Lessons in Branding from Mauborgne to Musashi
Let’s cut to the chase: competition is fierce these days.
If you want to be the best in a category, you are going to sacrifice a large chunk of your blood, sweat, and tears. Being number one has its rewards, but the chances of any one person achieving this outcome is slim. The amount of energy and resources it takes to get to the top is crazy when you look at it through the Pareto principle. Italian scientist, Vilfredo Pareto found this princple throughout nature as a way general way resources are distributed. More often, it is called the 80/20 rule because it revealed relationships like 20% of a population controlling 80% of the money. When it comes to performance, we often see that 20% of efforts yield 80% of the desired result. The kicker though is that when you flip this ratio around you find it takes roughly 80% of your efforts to gain that last 20% of performance to be at the top of your game. Considering how much time and effort it takes to utterly dominate, whether it is business, economics, or sports, and you’ll quickly realize that unless you’re groomed from a very young age it is extremely difficult to become world class and compete against others who are already at that level.
So what is one to do if they want to compete and don’t have a life time of practice and refinement at their disposal to level the playing field?
In this case, you better be different!
This notion of being different has been referred to in various ways throughout time and contexts.
In business, I link it in my mind with the blue ocean strategy. You want to compete in the crystal, clear blue waters of uncharted waters. A red sea strategy on the other hand has you competing in the bloody waters where every body and their brother is a shark on a feeding frenzy. While there are a lot of fish to be had in these red waters, the competition is so fierce your chance of getting a good share is minimal. If you can find a different ocean, a blue ocean, that’s clear of competitors and has the right conditions you’ll not only fare much better, but you’ll also have a chance to dominate it before every body else comes rushing in.
In martial arts, I think of Miyamoto Musashi and his book, “The Book of Five Rings“. Musashi is known as an excellent Samurai swordsman, but a better description was that he was an excellent fighter, not just a swordsman. While he might have used a sword in many fights, his ruling strategy was to be different and capitalize on his enemy’s weakness – whatever it might be. Let me put it this way, Musashi killed another samurai in a duel by picking up a long boat oar and using its long reach to keep him out of danger of his enemy’s blade.
Was the boat oar held in high regard in Japan as a fighing weapon? No.
Was his weapon fancy or cutting edge? No.
Did his opponent take his different style of weapon seriously? No.
Did Musashi do something different and unexpected, although simple, to get the results he wanted? Yes!
I often get the sense that in today’s society everyone thinks you have to be the flashiest or most technologically advanced to win. I think back to Musashi though and remember that the simple basics can be extremely effective.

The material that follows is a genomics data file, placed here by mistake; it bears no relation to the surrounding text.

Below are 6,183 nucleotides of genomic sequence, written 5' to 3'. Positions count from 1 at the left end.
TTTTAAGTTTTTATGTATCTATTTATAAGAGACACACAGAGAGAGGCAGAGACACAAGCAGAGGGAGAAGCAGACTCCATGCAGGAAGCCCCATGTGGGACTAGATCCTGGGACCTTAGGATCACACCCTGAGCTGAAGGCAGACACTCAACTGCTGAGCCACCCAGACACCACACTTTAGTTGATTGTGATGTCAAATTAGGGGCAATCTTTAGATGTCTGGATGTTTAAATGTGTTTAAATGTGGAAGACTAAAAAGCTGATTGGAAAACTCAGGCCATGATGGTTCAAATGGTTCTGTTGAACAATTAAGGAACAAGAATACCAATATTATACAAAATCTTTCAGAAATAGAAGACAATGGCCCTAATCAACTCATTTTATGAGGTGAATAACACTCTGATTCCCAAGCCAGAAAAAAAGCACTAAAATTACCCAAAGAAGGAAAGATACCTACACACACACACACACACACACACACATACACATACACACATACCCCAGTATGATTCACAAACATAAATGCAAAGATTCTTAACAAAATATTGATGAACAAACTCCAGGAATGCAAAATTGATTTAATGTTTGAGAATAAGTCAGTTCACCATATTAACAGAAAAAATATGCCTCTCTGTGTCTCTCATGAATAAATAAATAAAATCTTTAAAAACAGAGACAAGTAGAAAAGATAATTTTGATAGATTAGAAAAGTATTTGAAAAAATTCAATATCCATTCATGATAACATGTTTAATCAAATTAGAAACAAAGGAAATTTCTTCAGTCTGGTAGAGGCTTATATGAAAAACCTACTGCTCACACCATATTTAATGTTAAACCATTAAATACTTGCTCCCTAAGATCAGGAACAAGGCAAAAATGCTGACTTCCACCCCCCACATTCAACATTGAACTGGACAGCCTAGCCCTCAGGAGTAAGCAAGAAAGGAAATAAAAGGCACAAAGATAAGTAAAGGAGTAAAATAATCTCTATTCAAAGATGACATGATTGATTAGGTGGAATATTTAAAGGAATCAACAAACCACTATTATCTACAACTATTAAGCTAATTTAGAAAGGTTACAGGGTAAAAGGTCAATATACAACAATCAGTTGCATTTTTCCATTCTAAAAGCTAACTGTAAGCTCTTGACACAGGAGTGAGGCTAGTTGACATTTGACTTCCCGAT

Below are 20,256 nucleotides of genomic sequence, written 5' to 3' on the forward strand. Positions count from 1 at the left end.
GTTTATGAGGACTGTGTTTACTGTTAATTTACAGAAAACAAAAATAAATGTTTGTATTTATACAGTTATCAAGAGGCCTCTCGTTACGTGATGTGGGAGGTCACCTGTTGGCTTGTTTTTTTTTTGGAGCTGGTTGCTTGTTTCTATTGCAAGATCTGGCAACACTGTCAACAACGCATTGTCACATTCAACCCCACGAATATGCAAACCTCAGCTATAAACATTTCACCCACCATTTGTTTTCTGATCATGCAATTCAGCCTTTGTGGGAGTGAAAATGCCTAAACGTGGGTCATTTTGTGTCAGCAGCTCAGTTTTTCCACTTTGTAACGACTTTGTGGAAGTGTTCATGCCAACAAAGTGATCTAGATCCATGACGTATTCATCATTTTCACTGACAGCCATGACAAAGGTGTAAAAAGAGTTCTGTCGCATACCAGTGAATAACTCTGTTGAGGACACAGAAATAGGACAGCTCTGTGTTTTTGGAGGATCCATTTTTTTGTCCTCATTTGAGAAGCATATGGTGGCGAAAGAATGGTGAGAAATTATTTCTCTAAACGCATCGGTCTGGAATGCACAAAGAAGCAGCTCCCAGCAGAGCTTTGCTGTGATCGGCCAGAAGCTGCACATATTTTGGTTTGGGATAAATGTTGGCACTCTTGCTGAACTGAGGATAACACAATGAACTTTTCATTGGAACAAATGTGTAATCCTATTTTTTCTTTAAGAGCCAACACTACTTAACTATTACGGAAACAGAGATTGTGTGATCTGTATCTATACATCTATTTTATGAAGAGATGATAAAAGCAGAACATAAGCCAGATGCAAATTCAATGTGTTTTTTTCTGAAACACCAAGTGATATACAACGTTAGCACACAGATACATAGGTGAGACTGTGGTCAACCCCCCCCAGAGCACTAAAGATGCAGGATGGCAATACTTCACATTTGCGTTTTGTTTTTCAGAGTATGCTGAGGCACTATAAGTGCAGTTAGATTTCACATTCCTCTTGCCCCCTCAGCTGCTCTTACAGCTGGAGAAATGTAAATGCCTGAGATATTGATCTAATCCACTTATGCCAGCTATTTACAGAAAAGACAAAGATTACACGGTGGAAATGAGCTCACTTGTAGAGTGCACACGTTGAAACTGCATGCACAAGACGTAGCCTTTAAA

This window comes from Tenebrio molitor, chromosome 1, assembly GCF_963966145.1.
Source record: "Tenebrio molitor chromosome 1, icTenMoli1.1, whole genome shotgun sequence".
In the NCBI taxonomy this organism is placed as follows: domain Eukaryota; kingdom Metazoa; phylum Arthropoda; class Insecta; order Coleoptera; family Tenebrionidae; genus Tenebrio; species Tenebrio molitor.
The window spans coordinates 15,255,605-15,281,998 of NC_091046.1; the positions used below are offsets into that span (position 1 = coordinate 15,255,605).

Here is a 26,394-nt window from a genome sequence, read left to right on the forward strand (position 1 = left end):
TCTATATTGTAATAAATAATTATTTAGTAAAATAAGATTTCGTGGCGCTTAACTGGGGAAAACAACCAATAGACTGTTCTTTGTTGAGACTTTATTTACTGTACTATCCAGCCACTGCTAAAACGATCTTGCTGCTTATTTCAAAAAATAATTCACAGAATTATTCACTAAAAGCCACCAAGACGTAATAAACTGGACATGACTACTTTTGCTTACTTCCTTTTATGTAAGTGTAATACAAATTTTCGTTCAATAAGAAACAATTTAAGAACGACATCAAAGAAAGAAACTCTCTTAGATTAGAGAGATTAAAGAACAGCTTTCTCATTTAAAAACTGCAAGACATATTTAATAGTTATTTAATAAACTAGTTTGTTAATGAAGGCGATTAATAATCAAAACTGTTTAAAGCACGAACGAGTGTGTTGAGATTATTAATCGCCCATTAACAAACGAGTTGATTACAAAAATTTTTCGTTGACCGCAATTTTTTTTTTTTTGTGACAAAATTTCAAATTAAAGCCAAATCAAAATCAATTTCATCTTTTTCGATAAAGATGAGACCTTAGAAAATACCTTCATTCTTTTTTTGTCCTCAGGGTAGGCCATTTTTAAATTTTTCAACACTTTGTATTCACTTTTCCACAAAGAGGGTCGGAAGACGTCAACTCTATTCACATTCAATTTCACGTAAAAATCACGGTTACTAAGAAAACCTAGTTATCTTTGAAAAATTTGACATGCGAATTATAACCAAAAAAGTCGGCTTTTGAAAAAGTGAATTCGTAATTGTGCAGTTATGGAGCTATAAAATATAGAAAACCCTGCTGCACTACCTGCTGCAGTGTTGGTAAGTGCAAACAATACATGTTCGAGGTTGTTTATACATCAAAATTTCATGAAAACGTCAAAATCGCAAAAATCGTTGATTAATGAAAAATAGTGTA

In modern times, similar stories have played out with businesses.
Coca-Cola, despite their size and national infrasture, couldn’t keep Pepsi out of the market. Coca-Cola was the “classic” standard, but Pepsi was sweeter for half the cost and initially found their footing with kids and candy stores instead of trying to be another Coca-Cola marketed to the mass market. Was there anything particularly complicated about this strategy? No. Pepsi just filled a void that Coca-Cola could not.
Dell took on the computer world by allowing people to custom build their PC’s when the rest of the industry wouldn’t.
And then Apple cut their own path with design-inspired computers.
FedEx brought fast delivery to the consumer when the rest of the industry was dominated by the slow behemoth USPS.
Mercedes doesn’t try to be a Ford.
And now you’ve got Tesla doing something totally different than both.
Clicked Studios leads with strategy-first philosophy before building digital brands, web sites, and marketing pieces unlike many players in the industry dominated by McAgency’s selling cookie-cutter and one-size fits all solutions to naive clients.
The best thing you can do for your business and your brand is find that thing that truly makes you unique and make sure ideal clients in your market know it.
If you’re still trying to figure it out – start by asking these three questions.
- What does every company in my industry do that I can’t stand?!
- Instead of thinking about you love, list out things you hate and stand against. Doing this can show you where your passion truly lies and how you can be different from the status quo.
- What does nobody want to do in my industry? That might just be the key to finding your new path.
Once you’ve figured this out, you’re on your way to set sail in a blue ocean. You’ll still have more work to do with testing your idea on different marketing channels to see if people truly want what you have to offer. Your chance for success though will be much higher as you now stand out in a clear, memorable, and valuable way compared to if you sound and look like everybody else.
Leave a comment below and let us know how you’re different! Feel free to leave a link to your site as well.
Photo credit: MoonJazz, Public Domain